Report |

Treating Buruli Ulcer: A Review of Prospects for Existing Antibiotics and New Therapeutics

Photograph by Albert Masias

Buruli ulcer disease is a serious necrotizing skin infection caused by the environmental pathogen Mycobacterium ulcerans and represents the third most common mycobacterial infection worldwide after tuberculosis and leprosy. This disease, if left untreated, can lead to disfiguring and disabling lesions, particularly affecting young populations in resource-poor settings.

Antibiotic treatment recommended by the World Health Organization (WHO) since 2004 has simplified the delivery of care for Buruli ulcer and provided solid evidence that early and limited lesions can be effectively treated with antibiotics alone. However the current recommendations still present significant challenges including the use of aminoglycosides requiring intramuscular injection. These drugs are difficult and costly to administer in resource-poor settings and have significant side effects that present major obstacles to implementation.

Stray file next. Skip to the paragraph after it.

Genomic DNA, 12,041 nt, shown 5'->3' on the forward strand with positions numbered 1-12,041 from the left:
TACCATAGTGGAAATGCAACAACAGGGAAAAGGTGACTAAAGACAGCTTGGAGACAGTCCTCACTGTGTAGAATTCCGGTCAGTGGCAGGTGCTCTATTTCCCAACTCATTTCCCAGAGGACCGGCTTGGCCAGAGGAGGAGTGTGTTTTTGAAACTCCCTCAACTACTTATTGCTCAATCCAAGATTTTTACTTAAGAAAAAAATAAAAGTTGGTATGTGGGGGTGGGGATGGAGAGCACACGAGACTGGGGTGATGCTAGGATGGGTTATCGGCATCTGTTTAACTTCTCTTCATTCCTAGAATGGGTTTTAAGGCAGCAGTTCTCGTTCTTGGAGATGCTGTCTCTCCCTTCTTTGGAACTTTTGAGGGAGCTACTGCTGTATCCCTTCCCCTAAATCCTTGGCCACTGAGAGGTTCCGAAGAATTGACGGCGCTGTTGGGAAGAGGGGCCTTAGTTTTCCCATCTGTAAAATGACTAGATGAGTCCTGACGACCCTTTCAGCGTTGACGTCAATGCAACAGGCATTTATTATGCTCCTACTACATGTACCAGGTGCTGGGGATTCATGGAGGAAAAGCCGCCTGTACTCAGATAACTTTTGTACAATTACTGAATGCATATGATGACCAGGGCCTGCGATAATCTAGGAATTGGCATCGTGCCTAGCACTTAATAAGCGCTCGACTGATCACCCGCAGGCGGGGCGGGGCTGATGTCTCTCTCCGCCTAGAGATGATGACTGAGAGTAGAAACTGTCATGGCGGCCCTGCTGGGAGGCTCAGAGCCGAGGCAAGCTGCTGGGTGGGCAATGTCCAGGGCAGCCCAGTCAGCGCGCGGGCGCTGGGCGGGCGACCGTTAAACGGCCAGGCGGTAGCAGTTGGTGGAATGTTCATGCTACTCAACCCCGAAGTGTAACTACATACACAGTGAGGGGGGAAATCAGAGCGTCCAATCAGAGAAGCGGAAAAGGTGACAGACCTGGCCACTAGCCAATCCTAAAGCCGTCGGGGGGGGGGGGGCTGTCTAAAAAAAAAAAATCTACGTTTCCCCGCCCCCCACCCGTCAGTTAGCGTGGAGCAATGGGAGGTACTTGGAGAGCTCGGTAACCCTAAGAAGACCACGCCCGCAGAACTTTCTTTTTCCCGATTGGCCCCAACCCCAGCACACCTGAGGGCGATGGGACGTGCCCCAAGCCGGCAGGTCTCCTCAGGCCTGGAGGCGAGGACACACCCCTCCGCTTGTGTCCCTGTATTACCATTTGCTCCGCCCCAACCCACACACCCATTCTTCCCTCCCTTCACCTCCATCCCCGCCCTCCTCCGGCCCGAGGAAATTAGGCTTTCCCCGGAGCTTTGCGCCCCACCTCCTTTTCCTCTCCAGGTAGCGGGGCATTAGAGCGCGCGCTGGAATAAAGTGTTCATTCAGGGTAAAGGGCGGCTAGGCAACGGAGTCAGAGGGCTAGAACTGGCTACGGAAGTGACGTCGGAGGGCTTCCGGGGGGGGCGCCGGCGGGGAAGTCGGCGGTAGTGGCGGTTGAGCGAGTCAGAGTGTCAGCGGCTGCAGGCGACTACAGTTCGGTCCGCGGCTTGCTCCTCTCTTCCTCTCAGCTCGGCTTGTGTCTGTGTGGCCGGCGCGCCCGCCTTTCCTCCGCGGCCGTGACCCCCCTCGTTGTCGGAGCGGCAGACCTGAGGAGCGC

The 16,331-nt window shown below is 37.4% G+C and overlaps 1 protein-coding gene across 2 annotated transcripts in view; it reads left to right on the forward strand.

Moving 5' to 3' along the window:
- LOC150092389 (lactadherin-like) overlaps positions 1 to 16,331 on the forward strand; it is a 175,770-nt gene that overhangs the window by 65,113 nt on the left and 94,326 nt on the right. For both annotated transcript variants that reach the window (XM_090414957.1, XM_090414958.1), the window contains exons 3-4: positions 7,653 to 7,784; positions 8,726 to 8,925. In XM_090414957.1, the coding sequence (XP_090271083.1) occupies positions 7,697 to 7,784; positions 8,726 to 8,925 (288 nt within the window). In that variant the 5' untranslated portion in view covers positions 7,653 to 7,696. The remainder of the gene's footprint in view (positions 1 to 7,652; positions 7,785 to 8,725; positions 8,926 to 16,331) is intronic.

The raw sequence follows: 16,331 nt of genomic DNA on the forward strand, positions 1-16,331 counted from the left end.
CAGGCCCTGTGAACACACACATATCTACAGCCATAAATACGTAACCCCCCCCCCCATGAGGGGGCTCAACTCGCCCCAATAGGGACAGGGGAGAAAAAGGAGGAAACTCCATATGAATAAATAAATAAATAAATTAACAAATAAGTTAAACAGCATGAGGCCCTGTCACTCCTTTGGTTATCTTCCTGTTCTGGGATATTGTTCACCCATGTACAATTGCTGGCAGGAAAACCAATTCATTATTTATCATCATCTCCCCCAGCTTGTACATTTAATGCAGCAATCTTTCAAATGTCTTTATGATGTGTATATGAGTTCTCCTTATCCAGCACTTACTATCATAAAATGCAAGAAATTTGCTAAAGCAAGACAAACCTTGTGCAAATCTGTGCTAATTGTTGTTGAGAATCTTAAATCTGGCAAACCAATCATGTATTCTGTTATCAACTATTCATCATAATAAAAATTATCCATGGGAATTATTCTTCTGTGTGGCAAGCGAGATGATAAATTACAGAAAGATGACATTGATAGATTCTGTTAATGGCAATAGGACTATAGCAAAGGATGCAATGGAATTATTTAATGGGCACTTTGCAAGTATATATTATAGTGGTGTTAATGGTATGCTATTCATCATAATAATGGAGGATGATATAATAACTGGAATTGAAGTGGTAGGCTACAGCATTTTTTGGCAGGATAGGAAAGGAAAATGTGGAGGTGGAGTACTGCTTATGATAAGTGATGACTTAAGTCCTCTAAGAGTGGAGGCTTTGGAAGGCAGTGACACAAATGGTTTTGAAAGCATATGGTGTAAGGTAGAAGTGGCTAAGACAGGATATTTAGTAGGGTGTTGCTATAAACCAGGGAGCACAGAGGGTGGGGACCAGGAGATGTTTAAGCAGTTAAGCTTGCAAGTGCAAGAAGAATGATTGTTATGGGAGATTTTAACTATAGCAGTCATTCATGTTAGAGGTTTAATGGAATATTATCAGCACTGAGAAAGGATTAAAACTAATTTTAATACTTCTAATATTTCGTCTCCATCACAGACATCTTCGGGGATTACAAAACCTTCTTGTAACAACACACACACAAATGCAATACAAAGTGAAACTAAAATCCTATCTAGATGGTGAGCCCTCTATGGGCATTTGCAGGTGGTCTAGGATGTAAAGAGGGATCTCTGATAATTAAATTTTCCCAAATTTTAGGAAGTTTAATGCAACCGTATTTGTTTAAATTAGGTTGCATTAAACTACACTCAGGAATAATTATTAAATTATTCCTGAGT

Therefore, there is an urgent need to identify alternative oral regimens that can be effective, short-course, all-oral, compatible for use in pediatric population and have few drug-drug interactions with antiretrovirals (ARVs).

Treating Buruli Ulcer: A Review of Prospects for Existing Antibiotics and New Therapeutics